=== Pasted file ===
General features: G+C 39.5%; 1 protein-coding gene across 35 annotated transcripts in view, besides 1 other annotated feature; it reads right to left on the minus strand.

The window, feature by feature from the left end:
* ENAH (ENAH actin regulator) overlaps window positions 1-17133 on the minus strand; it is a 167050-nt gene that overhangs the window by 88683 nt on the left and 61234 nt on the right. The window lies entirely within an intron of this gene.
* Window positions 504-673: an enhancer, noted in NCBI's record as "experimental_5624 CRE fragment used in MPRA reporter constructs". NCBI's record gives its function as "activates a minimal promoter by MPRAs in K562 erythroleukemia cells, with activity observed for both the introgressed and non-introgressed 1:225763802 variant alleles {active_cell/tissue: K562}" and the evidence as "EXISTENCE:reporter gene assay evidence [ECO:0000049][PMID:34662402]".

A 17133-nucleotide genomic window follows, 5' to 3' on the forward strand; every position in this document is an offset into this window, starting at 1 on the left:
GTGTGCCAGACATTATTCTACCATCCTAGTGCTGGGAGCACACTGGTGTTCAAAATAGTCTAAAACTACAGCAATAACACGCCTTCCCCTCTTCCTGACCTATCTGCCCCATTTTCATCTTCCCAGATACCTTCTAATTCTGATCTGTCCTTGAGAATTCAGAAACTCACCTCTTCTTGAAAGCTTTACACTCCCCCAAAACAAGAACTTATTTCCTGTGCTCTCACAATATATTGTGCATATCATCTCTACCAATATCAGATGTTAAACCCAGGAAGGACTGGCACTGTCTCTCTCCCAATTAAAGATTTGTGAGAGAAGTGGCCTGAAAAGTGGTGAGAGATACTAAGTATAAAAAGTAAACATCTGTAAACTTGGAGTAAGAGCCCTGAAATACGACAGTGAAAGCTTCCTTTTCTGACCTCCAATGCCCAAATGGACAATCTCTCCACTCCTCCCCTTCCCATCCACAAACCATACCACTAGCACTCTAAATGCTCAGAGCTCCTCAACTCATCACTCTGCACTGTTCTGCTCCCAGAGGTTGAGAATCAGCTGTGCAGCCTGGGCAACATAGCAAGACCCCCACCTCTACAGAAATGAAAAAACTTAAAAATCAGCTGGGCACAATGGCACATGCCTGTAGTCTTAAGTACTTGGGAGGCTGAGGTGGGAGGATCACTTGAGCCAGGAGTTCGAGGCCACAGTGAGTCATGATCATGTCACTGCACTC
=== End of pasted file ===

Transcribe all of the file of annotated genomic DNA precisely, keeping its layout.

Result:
General features: G+C 39.5%; 1 protein-coding gene across 35 annotated transcripts in view, besides 1 other annotated feature; it reads right to left on the minus strand.

The window, feature by feature from the left end:
* ENAH (ENAH actin regulator) overlaps window positions 1-17133 on the minus strand; it is a 167050-nt gene that overhangs the window by 88683 nt on the left and 61234 nt on the right. The window lies entirely within an intron of this gene.
* Window positions 504-673: an enhancer, noted in NCBI's record as "experimental_5624 CRE fragment used in MPRA reporter constructs". NCBI's record gives its function as "activates a minimal promoter by MPRAs in K562 erythroleukemia cells, with activity observed for both the introgressed and non-introgressed 1:225763802 variant alleles {active_cell/tissue: K562}" and the evidence as "EXISTENCE:reporter gene assay evidence [ECO:0000049][PMID:34662402]".

A 17133-nucleotide genomic window follows, 5' to 3' on the forward strand; every position in this document is an offset into this window, starting at 1 on the left:
GTGTGCCAGACATTATTCTACCATCCTAGTGCTGGGAGCACACTGGTGTTCAAAATAGTCTAAAACTACAGCAATAACACGCCTTCCCCTCTTCCTGACCTATCTGCCCCATTTTCATCTTCCCAGATACCTTCTAATTCTGATCTGTCCTTGAGAATTCAGAAACTCACCTCTTCTTGAAAGCTTTACACTCCCCCAAAACAAGAACTTATTTCCTGTGCTCTCACAATATATTGTGCATATCATCTCTACCAATATCAGATGTTAAACCCAGGAAGGACTGGCACTGTCTCTCTCCCAATTAAAGATTTGTGAGAGAAGTGGCCTGAAAAGTGGTGAGAGATACTAAGTATAAAAAGTAAACATCTGTAAACTTGGAGTAAGAGCCCTGAAATACGACAGTGAAAGCTTCCTTTTCTGACCTCCAATGCCCAAATGGACAATCTCTCCACTCCTCCCCTTCCCATCCACAAACCATACCACTAGCACTCTAAATGCTCAGAGCTCCTCAACTCATCACTCTGCACTGTTCTGCTCCCAGAGGTTGAGAATCAGCTGTGCAGCCTGGGCAACATAGCAAGACCCCCACCTCTACAGAAATGAAAAAACTTAAAAATCAGCTGGGCACAATGGCACATGCCTGTAGTCTTAAGTACTTGGGAGGCTGAGGTGGGAGGATCACTTGAGCCAGGAGTTCGAGGCCACAGTGAGTCATGATCATGTCACTGCACTC